Prioritizing people in street design can help promote public health and boost local economies
The COVID-19 pandemic has challenged basic assumptions about how streets operate. Social distancing and stay at home orders have decreased the number of cars on the roadways while increasing the need for safe, accessible public space. Expansion of outdoor space for patrons and pedestrians presents a viable option for communities hoping to revive commercial areas while following new health and safety guidelines.
Cities can expand the size and function of the public right-of-way by repurposing parking spaces, restructuring lane widths, lowering speed limits, and limiting roadway users. Specific opportunities to employ these strategies differ based on state regulations.
Repurposing Commercial Streets in Your Community
In Indianapolis, Indiana, portions of several downtown streets have been temporarily closed to allow for additional outdoor seating for local restaurants and bars. In Raleigh, North Carolina city officials are considering temporary relaxations on local code around parklet permits and parking minimums. This would expand space for pedestrians and outdoor dining. Pittsburgh, Pennsylvania established a Neighborhood Slow Streets program to discourage non-local traffic and encourage low speeds on certain roads. The city also established a permitting process to request modified sidewalk, parking lane, and street space to allow economic activity while social distancing.
In Ohio, an existing program offers additional options for cities looking to enliven outdoor spaces. The Designated Outdoor Refreshment Area (DORA) program was created in 2015 to advance revitalization of downtown, entertainment, and business districts. The designation allows establishments to have outdoor dining and alcohol in the public right-of-way, abutting their properties without the need for fencing. Patrons can legally walk around the district with an alcoholic beverage that has been served by a liquor-permit-holding establishment during specified hours. DORAs can create an inviting entertainment district, reduce sidewalk clutter, and increase revenue for businesses.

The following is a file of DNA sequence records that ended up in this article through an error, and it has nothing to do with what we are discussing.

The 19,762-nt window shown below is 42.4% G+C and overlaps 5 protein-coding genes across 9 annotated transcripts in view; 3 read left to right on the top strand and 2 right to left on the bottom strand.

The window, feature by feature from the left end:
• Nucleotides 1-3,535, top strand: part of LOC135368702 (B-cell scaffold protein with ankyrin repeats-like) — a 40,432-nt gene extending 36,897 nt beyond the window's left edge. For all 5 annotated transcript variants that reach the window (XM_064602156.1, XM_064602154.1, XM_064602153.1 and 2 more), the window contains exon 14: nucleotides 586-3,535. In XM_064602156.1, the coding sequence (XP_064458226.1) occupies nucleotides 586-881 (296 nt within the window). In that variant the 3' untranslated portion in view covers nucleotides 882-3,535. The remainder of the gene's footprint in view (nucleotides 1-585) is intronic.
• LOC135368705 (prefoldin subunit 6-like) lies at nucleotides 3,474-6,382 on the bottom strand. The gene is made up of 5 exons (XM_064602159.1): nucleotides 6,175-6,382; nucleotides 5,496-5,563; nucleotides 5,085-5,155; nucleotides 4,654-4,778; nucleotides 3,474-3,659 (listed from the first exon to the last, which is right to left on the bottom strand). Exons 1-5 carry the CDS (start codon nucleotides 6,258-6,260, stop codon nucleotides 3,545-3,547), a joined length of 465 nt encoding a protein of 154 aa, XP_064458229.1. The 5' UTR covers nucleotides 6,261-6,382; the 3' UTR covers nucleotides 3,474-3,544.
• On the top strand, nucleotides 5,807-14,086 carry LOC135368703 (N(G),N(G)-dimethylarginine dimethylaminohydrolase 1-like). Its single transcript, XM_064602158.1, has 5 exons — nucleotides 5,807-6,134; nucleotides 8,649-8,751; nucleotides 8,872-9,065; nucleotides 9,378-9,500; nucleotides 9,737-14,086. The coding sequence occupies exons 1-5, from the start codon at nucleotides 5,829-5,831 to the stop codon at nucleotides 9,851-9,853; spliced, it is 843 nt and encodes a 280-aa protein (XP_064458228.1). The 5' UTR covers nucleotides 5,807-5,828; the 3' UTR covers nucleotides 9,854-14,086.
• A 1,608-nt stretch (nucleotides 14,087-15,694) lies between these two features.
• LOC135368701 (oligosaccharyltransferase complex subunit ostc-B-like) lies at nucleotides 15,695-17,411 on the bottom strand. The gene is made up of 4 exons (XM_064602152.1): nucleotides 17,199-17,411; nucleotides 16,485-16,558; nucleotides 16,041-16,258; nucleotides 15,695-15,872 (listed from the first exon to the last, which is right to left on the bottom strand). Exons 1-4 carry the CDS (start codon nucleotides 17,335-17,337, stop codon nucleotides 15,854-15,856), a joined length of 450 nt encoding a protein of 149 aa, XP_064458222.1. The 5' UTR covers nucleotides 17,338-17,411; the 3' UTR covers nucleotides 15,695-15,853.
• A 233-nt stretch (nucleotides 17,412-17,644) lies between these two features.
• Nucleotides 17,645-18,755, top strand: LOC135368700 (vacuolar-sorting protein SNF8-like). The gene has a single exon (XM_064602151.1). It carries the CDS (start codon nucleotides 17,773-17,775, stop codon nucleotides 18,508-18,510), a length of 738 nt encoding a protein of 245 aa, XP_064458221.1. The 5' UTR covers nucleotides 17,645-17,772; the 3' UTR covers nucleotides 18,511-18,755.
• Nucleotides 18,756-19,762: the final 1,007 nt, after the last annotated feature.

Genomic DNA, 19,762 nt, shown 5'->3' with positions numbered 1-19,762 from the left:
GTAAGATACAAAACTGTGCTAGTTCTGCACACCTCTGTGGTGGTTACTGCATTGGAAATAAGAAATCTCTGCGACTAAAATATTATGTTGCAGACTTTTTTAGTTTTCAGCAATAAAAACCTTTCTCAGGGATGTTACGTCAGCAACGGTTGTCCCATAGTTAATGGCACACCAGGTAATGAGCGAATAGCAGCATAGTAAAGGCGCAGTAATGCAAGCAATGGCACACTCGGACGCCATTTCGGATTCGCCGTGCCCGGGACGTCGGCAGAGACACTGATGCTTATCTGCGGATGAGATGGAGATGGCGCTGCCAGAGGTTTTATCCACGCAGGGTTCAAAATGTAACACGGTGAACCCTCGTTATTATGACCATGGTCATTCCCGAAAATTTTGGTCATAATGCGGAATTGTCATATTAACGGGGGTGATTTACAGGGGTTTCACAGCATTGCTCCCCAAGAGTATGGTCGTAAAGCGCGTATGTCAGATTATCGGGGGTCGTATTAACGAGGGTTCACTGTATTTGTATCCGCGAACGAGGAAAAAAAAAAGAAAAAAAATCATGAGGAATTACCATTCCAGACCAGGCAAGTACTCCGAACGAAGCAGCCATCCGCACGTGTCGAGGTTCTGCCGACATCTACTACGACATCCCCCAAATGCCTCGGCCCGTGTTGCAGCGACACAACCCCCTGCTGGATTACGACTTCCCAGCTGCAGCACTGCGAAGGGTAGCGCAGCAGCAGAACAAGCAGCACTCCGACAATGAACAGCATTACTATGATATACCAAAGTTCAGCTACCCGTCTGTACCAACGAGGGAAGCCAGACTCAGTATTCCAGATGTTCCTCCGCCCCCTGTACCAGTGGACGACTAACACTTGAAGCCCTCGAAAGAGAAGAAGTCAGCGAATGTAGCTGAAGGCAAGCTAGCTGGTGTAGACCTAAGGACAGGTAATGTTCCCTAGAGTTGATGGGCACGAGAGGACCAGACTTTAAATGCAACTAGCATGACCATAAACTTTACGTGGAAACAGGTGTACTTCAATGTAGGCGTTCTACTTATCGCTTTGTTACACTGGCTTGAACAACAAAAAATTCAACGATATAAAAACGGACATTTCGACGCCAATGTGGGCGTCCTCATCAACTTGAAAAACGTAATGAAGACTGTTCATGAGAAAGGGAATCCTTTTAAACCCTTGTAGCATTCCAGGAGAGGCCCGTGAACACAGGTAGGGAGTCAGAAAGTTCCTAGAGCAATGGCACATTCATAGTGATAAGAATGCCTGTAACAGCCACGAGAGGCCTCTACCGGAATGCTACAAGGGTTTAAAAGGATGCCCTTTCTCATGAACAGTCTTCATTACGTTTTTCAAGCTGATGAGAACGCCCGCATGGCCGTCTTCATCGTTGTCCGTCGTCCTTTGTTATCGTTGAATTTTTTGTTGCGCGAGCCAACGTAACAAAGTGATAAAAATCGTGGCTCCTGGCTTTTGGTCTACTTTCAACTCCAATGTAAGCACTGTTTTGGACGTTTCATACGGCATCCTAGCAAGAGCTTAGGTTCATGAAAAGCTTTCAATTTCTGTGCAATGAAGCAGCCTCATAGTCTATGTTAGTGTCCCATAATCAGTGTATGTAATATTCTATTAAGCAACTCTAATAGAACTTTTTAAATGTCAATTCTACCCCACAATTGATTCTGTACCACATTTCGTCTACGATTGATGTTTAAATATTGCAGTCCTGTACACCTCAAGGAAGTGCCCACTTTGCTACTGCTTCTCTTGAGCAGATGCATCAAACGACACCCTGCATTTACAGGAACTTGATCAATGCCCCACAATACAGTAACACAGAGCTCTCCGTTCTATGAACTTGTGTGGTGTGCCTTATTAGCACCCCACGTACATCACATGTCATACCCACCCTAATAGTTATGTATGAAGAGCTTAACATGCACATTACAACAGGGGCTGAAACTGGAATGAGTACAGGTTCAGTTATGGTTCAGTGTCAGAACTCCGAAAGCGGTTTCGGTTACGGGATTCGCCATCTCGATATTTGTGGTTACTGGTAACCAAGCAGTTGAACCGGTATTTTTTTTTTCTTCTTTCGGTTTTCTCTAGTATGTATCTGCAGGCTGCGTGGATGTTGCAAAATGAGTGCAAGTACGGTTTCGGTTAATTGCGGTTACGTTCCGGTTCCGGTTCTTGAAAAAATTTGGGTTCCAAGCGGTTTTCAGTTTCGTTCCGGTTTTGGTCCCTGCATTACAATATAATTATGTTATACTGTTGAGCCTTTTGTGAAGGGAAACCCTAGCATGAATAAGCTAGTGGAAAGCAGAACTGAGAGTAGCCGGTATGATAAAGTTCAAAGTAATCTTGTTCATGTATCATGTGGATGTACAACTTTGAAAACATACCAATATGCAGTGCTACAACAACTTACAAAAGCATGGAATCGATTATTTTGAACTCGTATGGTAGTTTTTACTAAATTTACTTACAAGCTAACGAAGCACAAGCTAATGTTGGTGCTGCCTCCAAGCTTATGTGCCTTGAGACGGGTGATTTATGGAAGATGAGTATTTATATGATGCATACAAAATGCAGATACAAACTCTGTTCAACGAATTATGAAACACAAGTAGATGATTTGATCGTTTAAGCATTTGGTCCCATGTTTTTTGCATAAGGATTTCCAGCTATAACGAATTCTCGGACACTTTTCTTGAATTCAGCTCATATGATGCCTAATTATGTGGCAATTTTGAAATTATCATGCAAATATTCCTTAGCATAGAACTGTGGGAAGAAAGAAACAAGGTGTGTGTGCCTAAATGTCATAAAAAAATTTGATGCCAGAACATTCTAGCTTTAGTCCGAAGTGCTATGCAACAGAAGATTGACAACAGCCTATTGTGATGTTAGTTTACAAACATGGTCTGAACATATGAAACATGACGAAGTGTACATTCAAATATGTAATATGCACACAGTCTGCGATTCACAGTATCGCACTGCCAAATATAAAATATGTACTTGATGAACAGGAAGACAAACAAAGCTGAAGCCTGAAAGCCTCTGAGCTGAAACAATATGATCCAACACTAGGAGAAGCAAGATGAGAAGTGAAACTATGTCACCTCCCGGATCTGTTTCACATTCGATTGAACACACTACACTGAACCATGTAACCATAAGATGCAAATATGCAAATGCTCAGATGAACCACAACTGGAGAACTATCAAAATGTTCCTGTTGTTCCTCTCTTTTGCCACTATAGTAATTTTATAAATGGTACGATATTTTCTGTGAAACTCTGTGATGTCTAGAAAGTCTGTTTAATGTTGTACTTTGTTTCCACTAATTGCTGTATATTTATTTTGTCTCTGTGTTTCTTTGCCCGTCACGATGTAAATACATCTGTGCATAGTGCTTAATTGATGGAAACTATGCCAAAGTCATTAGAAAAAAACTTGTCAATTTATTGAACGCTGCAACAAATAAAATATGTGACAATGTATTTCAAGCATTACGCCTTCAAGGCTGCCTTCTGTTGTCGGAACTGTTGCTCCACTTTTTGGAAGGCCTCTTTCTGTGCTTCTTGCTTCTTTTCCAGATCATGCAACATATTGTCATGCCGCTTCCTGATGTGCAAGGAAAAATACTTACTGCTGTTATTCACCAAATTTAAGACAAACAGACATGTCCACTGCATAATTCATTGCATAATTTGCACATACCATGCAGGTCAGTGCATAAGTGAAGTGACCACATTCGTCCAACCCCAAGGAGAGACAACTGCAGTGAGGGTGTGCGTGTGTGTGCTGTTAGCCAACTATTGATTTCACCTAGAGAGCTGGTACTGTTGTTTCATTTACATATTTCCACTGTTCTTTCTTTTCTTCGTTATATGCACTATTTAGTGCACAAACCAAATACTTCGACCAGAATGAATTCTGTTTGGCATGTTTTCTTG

Similar programs, often referred to as entertainment districts, exist in several states including Alabama, Arkansas, Colorado, Missouri, Nebraska, and Texas. We can help guide communities through the district creation process in a professional and timely manner to spur economic activity and ease implementation barriers.
We are monitoring these and other initiatives around the country and stand ready to partner in determining creative, localized options for clients.
Grounded in Reality. Looking in the Future.
As we work within existing legal parameters to redesign commercial districts to meet societal needs, we do so with the optimism of discovering alternative ways to experience our cities. Whether it be enhanced public gathering spaces, new multi-modal connections, or deployment of emerging technologies, we are ready to help you build environments which safely and equitably put people first.
Contact us at firstname.lastname@example.org to develop a plan for your community or business.